The amount of telecommunications information generated by a typical mid-size American company is staggering compared to 20 or more years ago. Today’s telecom departments are literally inundated each month with invoices for local services, long distance, wireless, internet services, equipment leases, contracts, etc. Consistently organizing and processing this mountain of information can be overwhelming to even the most seasoned of telecom departments.
Day-to-day management of telecommunications services and systems typically includes many tasks - authorizing payment of bills, allocating costs, modifying and/or optimizing facilities, controlling and curbing abuse, detecting and correcting problems, training, improving user productivity, etc.
Effectively managing and controlling telecom costs is directly related to your organization’s ability to efficiently manage and process monthly telecom information.
First Things First: Get Organized
The first step in managing telecom information successfully is to implement a compartmental system for staying organized. Operational information should be grouped into five major categories - account orders and bill tracking, inventory status, usage of system capabilities and carrier facilities, local and long-distance calling, and service and diagnostic information.
Compartment #1: Account Orders and Bill Tracking
The number and formats of separate bills received each month from telecommunications vendors has multiplied many times over in the last 20 years. It is not unusual for even small to mid-size companies to handle hundreds or even thousands of bills every month.
Develop an internal system for keeping track of account orders and be sure that every bill can be easily retrieved and tracked. Use of a systematic control record for each account is essential for staying organized. Simple to complex software is now available commercially or you may choose to develop your own to suit your company’s unique needs. Whatever option you choose, be sure that your system provides a complete visual status of each account onto a single display.
Compartment #2: Inventory Status
Maintaining and updating inventory records for all aspects of your telecommunications department is essential for achieving long term cost-reduction results. The term “inventory” applies not only to hardware, such as wireless handsets, but also to station assignments, station numbers, carrier facilities, and wiring.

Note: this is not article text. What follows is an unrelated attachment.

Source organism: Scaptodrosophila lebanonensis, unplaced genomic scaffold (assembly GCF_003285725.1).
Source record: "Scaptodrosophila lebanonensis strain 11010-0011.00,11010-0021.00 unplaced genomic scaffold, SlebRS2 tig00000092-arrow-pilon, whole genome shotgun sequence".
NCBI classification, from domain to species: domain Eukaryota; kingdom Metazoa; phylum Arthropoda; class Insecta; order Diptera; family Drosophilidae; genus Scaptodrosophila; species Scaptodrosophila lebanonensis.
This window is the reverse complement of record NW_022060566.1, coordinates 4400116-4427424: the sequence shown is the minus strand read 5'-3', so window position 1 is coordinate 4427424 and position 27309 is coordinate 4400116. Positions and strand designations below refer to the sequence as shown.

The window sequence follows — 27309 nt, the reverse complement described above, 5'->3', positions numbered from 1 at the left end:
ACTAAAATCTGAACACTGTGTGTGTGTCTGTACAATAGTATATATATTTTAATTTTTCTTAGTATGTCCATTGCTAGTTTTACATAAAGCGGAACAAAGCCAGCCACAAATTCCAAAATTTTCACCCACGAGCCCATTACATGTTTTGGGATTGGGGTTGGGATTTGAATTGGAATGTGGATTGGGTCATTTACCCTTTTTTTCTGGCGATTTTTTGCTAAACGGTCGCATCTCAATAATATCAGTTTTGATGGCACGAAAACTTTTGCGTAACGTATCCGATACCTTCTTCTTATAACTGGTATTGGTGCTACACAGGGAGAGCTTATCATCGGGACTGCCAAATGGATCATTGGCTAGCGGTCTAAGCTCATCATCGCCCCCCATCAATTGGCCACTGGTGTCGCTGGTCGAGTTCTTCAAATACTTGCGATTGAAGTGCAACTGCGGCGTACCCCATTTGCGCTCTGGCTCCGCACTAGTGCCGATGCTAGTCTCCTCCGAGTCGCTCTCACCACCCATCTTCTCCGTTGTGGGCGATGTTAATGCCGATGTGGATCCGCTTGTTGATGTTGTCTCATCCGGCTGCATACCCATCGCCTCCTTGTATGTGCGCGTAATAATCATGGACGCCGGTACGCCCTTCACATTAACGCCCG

Large organizations will almost certainly use a software-based automated inventory control system. As with any system, the software is only as good as the data the system is fed. Before entering any information into an inventory database, a thorough audit and inventory analysis of equipment and services should be conducted. Failure to take the proper steps in setting up your inventory system will almost certainly result in flawed information from the outset.
Compartment #3: Information Drawn From Systems and Carrier Facilities
Collecting and analyzing system usage data is an often overlooked area of telecom cost-reduction. This information is typically drawn from PBX systems or carrier facilities or suppliers. Most PBX and ACD systems store data on how often various features are used. Older systems maintain proprietary control of system access, requiring users to obtain data through the supplier.
Analysis of system usage data will reveal which productivity-improving features are being utilized and by whom. It will also reveal areas where overprovisioning is evident. Be sure to instruct employees on how they can more effectively use the system. Eliminate areas where features are either not used or not needed.
Compartment #4: Local, Long-Distance and Wireless Call Activity
Many options are now available to collect, organize and report on call activity. Modern PBX, hybrid and electronic key systems make Station Message Detail Recording (SMDR) data available through an RS-232-C interface. SMDR data typically provides a record for each call - the station originating the call, date and time of origination, number dialed, duration, and the facility carrying the call. Most carriers now provide this billing information electronically.
Once obtained and organized, this information can then be fed directly to on-site services for processing. There are hundreds of commercially available software programs for sorting and organizing call detail. Reports generally fall into one of three categories - system management reports and summaries, cost allocation reports, and traffic reports. Each provide valuable information for determining the appropriate cost-reduction measures needed.
Compartment #5: Service and Diagnostic Information
A variety of diagnostic routines can be performed on most current telephone systems. These tests will reveal non-working aspects of the system. Traffic reports will sometimes indicate problems with facilities such as a trunk that shows no usage. Check with your suppliers for a list of diagnostic tests they can perform that you may not be aware of.
Don’t let the enormous flow of monthly telecommunications information overwhelm you. With proper organization and analysis, the data collected from each of the above compartments will invariably reveal areas that are ripe for cost-savings.
Submitted by: TelCon Associates, Inc.